After U.S., Taliban deal, Clinton warns Afghan peace push must include government, women

UNITED NATIONS (Reuters) – Former U.S. Secretary of State Hillary Clinton warned on Tuesday that a U.S.-led push to end the 18-year war in Afghanistan needed to include the country’s government and women if it is to succeed after Washington signed a deal with Taliban insurgents.

The United States signed the agreement with the Taliban last month. It calls for a phased withdrawal of U.S.-led foreign forces if the Taliban keeps its commitments and for the start of talks between the insurgents and an Afghan delegation on a political settlement to end decades of conflict.

Speaking at an event at the United Nations on Afghan women’s rights, Clinton said: “It is difficult to have an agreement when you leave out the government of the country that you are expecting to uphold and live under that agreement.”

She also stressed the need for women to be at the negotiating table.

“Afghan women today are rightly afraid … that the gains they have made with all of our help will be washed away in a rush to achieve a peace that will not hold anyway,” Clinton said. “This is not just morally wrong, this is dangerous.”

The U.N. Security Council is due to vote later on Tuesday on a U.S.-drafted resolution welcoming “the significant steps towards ending the war and opening the door to intra-Afghan negotiations” enabled by recent separate U.S. deals with the Taliban and the Afghan government.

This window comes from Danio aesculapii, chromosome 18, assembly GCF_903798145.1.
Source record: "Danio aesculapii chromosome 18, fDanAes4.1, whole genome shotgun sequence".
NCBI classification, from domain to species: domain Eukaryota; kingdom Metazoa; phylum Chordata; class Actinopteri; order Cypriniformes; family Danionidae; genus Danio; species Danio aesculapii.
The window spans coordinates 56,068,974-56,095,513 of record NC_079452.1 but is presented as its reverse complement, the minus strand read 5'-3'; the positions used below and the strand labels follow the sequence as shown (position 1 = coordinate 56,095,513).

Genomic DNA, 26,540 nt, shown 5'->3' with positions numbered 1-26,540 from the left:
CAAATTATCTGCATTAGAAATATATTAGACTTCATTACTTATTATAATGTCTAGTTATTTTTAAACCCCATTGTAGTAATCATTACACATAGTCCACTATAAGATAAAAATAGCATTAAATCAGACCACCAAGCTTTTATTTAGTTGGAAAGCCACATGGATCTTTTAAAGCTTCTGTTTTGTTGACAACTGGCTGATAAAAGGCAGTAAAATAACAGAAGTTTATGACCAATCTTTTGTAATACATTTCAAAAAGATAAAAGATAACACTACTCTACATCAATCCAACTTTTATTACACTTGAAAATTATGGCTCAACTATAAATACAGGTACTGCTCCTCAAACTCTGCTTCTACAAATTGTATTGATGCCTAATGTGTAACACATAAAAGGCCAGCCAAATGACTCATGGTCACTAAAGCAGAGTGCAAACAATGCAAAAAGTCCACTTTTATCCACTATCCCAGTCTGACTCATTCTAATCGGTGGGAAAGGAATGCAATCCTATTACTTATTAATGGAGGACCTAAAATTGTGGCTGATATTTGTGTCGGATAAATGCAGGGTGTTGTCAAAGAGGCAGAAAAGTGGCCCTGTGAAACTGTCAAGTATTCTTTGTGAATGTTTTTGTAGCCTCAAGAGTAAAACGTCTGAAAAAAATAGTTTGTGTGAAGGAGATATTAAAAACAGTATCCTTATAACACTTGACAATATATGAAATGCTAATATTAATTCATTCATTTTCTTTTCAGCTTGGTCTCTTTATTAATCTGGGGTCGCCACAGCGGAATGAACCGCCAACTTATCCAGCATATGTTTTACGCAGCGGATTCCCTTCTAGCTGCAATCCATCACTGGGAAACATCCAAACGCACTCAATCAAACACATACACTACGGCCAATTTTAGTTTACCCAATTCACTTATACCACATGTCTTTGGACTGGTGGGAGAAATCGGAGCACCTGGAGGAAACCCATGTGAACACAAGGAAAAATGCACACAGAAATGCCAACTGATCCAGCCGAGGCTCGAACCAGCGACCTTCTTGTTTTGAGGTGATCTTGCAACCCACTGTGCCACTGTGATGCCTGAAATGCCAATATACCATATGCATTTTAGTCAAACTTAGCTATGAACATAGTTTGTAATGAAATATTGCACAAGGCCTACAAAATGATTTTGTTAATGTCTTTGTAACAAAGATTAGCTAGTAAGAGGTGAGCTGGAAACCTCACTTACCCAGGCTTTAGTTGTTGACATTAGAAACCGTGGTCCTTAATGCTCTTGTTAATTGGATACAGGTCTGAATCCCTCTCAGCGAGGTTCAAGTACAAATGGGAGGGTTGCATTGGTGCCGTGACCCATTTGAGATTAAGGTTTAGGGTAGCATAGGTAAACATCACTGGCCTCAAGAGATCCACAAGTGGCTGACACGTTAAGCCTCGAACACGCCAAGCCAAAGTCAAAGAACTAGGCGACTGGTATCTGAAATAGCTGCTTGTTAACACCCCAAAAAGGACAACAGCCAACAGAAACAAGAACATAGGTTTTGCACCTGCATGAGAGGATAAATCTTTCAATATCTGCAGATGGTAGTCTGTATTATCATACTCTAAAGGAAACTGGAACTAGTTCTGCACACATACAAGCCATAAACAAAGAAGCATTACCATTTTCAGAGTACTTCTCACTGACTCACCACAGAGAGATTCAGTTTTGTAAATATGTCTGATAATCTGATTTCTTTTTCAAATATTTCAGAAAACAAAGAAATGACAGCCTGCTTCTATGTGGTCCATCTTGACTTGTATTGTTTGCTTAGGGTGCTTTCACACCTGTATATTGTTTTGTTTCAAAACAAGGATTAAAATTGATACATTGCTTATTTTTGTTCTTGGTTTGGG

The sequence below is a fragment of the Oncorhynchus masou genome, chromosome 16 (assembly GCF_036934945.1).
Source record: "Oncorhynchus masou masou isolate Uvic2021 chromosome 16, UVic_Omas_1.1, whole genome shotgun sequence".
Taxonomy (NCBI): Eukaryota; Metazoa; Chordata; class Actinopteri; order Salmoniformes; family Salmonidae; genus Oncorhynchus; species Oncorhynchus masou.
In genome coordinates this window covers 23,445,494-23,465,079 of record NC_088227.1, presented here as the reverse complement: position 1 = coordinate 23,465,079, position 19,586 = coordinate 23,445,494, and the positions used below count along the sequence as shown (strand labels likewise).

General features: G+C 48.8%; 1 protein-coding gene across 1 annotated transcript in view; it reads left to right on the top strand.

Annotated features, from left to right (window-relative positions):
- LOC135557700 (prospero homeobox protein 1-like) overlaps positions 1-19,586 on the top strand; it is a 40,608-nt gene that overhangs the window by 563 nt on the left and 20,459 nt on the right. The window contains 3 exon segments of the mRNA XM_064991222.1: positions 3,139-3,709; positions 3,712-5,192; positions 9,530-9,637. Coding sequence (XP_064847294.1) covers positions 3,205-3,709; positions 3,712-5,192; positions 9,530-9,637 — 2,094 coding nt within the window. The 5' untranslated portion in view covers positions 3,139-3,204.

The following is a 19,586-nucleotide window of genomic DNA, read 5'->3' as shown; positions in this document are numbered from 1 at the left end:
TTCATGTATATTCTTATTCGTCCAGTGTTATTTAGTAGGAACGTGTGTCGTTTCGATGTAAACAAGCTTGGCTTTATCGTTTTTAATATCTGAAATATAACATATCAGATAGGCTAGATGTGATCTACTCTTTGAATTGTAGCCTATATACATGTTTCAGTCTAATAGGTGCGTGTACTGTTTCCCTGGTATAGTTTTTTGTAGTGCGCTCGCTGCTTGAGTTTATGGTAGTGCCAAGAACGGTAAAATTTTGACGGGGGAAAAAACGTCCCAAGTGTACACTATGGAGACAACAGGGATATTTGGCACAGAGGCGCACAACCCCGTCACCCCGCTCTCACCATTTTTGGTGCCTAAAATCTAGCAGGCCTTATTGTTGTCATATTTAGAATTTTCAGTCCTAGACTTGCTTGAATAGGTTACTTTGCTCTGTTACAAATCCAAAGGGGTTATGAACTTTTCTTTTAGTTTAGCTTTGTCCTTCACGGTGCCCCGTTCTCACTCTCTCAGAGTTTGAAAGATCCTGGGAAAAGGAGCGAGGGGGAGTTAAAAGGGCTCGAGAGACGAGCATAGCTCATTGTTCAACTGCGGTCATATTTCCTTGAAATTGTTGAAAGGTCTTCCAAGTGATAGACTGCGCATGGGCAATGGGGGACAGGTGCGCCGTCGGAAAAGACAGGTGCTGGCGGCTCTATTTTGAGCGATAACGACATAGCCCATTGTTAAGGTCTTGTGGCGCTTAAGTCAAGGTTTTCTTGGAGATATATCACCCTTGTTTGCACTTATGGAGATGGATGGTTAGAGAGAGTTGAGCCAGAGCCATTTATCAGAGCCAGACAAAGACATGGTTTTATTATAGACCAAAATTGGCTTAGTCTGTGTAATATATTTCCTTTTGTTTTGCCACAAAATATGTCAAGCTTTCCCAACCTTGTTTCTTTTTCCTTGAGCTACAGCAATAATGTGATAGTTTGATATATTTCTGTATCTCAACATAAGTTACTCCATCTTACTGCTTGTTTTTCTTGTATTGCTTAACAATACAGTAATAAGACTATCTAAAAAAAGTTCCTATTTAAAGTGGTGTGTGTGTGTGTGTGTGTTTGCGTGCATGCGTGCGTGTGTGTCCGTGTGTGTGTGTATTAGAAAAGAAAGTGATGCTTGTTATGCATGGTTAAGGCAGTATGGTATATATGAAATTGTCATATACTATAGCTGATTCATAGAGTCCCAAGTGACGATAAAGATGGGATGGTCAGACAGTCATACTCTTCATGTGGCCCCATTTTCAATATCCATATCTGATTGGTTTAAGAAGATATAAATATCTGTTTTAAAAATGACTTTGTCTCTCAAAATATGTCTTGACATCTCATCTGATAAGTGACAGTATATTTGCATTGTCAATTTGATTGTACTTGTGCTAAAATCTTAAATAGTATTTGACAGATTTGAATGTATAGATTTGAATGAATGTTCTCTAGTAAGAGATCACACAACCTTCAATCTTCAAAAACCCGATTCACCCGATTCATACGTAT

The draft resolution, seen by Reuters, emphasizes the importance of including women, youth and minorities and ensuring any political settlement protects their rights.

“In the absence of a real process that can bring about a sustainable peace we’re going to face security problems…. They will not stay within (Afghanistan’s) borders,” Clinton told reporters.

The draft U.N. resolution also expresses a “readiness upon the commencement of the intra-Afghan negotiations to consider the start of the of review of the status” of U.N. sanctions on the Taliban. Some diplomats said it was unclear if all 15 council members would vote in favor of the resolution.

Compounding the challenges faced by Afghanistan, an escalating political feud is also threatening political chaos.

Afghan President Ashraf Ghani was sworn in for a second term on Monday, but the ceremony was marred by a rocket attack and his political rival, former chief executive Abdullah Abdullah, held his own inauguration ceremony.

Both Ghani and Abdullah say they are Afghanistan’s rightful leader following a disputed election in September.

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